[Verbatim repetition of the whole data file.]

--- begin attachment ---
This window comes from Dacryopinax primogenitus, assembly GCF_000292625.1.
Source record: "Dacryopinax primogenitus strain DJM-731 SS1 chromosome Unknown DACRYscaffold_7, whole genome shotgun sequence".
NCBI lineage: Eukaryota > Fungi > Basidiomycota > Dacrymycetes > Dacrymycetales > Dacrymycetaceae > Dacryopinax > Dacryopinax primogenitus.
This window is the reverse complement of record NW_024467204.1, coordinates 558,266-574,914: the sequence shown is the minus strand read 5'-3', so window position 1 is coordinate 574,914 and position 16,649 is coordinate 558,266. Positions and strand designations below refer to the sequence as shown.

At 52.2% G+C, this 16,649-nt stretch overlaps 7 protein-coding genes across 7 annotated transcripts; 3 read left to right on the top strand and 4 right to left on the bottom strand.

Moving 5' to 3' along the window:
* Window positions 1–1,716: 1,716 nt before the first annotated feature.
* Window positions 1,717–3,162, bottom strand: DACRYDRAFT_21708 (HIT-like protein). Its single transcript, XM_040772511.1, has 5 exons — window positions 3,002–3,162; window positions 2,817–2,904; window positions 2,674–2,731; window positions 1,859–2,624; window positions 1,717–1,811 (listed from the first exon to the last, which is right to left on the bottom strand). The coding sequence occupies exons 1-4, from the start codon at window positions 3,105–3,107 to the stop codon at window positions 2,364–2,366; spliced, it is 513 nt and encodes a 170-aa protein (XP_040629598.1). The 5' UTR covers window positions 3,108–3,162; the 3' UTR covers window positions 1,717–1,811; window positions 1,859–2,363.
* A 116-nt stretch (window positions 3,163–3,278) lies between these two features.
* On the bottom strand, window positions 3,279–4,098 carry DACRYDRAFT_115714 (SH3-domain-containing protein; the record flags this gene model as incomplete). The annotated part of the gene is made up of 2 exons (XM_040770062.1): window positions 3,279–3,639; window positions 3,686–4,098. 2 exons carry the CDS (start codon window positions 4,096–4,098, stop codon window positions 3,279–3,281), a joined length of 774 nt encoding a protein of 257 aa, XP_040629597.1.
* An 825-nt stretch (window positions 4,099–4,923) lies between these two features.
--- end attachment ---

This window comes from Dacryopinax primogenitus, assembly GCF_000292625.1.
Source record: "Dacryopinax primogenitus strain DJM-731 SS1 chromosome Unknown DACRYscaffold_7, whole genome shotgun sequence".
NCBI lineage: Eukaryota > Fungi > Basidiomycota > Dacrymycetes > Dacrymycetales > Dacrymycetaceae > Dacryopinax > Dacryopinax primogenitus.
This window is the reverse complement of record NW_024467204.1, coordinates 558,266-574,914: the sequence shown is the minus strand read 5'-3', so window position 1 is coordinate 574,914 and position 16,649 is coordinate 558,266. Positions and strand designations below refer to the sequence as shown.

At 52.2% G+C, this 16,649-nt stretch overlaps 7 protein-coding genes across 7 annotated transcripts; 3 read left to right on the top strand and 4 right to left on the bottom strand.

Moving 5' to 3' along the window:
* Window positions 1–1,716: 1,716 nt before the first annotated feature.
* Window positions 1,717–3,162, bottom strand: DACRYDRAFT_21708 (HIT-like protein). Its single transcript, XM_040772511.1, has 5 exons — window positions 3,002–3,162; window positions 2,817–2,904; window positions 2,674–2,731; window positions 1,859–2,624; window positions 1,717–1,811 (listed from the first exon to the last, which is right to left on the bottom strand). The coding sequence occupies exons 1-4, from the start codon at window positions 3,105–3,107 to the stop codon at window positions 2,364–2,366; spliced, it is 513 nt and encodes a 170-aa protein (XP_040629598.1). The 5' UTR covers window positions 3,108–3,162; the 3' UTR covers window positions 1,717–1,811; window positions 1,859–2,363.
* A 116-nt stretch (window positions 3,163–3,278) lies between these two features.
* On the bottom strand, window positions 3,279–4,098 carry DACRYDRAFT_115714 (SH3-domain-containing protein; the record flags this gene model as incomplete). The annotated part of the gene is made up of 2 exons (XM_040770062.1): window positions 3,279–3,639; window positions 3,686–4,098. 2 exons carry the CDS (start codon window positions 4,096–4,098, stop codon window positions 3,279–3,281), a joined length of 774 nt encoding a protein of 257 aa, XP_040629597.1.
* An 825-nt stretch (window positions 4,099–4,923) lies between these two features.